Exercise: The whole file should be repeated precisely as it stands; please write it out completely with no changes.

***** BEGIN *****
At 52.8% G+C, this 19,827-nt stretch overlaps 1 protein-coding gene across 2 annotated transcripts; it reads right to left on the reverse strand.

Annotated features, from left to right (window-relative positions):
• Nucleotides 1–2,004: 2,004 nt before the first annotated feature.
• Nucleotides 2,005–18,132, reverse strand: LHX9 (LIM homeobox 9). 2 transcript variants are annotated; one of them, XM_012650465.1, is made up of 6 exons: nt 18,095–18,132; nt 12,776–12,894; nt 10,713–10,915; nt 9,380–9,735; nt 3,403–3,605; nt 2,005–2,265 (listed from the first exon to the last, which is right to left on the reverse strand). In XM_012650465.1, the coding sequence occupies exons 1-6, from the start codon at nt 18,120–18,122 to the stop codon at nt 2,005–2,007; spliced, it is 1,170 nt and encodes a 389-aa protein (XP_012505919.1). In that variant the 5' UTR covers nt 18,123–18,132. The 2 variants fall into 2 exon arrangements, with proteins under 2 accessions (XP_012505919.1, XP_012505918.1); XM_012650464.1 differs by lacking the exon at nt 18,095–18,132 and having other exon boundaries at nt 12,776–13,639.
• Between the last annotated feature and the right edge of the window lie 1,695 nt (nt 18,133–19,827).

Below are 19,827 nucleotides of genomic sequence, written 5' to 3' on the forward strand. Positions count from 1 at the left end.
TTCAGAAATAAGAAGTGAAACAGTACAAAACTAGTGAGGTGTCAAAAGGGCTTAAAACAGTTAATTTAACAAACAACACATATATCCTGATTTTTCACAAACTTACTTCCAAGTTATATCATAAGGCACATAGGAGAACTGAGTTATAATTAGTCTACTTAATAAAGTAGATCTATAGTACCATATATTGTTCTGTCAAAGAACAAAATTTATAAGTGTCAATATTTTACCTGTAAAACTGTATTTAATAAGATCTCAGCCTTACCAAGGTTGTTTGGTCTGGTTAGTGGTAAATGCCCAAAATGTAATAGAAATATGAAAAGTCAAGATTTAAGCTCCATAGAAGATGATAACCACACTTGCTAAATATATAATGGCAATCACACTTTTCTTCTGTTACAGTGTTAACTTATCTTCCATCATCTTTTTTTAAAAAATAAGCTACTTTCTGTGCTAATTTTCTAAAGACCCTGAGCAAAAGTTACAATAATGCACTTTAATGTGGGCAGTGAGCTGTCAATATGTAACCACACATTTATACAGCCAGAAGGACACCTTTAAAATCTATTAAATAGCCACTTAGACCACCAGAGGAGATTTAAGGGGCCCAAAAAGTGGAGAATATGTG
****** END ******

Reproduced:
At 52.8% G+C, this 19,827-nt stretch overlaps 1 protein-coding gene across 2 annotated transcripts; it reads right to left on the reverse strand.

Annotated features, from left to right (window-relative positions):
• Nucleotides 1–2,004: 2,004 nt before the first annotated feature.
• Nucleotides 2,005–18,132, reverse strand: LHX9 (LIM homeobox 9). 2 transcript variants are annotated; one of them, XM_012650465.1, is made up of 6 exons: nt 18,095–18,132; nt 12,776–12,894; nt 10,713–10,915; nt 9,380–9,735; nt 3,403–3,605; nt 2,005–2,265 (listed from the first exon to the last, which is right to left on the reverse strand). In XM_012650465.1, the coding sequence occupies exons 1-6, from the start codon at nt 18,120–18,122 to the stop codon at nt 2,005–2,007; spliced, it is 1,170 nt and encodes a 389-aa protein (XP_012505919.1). In that variant the 5' UTR covers nt 18,123–18,132. The 2 variants fall into 2 exon arrangements, with proteins under 2 accessions (XP_012505919.1, XP_012505918.1); XM_012650464.1 differs by lacking the exon at nt 18,095–18,132 and having other exon boundaries at nt 12,776–13,639.
• Between the last annotated feature and the right edge of the window lie 1,695 nt (nt 18,133–19,827).

Below are 19,827 nucleotides of genomic sequence, written 5' to 3' on the forward strand. Positions count from 1 at the left end.
TTCAGAAATAAGAAGTGAAACAGTACAAAACTAGTGAGGTGTCAAAAGGGCTTAAAACAGTTAATTTAACAAACAACACATATATCCTGATTTTTCACAAACTTACTTCCAAGTTATATCATAAGGCACATAGGAGAACTGAGTTATAATTAGTCTACTTAATAAAGTAGATCTATAGTACCATATATTGTTCTGTCAAAGAACAAAATTTATAAGTGTCAATATTTTACCTGTAAAACTGTATTTAATAAGATCTCAGCCTTACCAAGGTTGTTTGGTCTGGTTAGTGGTAAATGCCCAAAATGTAATAGAAATATGAAAAGTCAAGATTTAAGCTCCATAGAAGATGATAACCACACTTGCTAAATATATAATGGCAATCACACTTTTCTTCTGTTACAGTGTTAACTTATCTTCCATCATCTTTTTTTAAAAAATAAGCTACTTTCTGTGCTAATTTTCTAAAGACCCTGAGCAAAAGTTACAATAATGCACTTTAATGTGGGCAGTGAGCTGTCAATATGTAACCACACATTTATACAGCCAGAAGGACACCTTTAAAATCTATTAAATAGCCACTTAGACCACCAGAGGAGATTTAAGGGGCCCAAAAAGTGGAGAATATGTG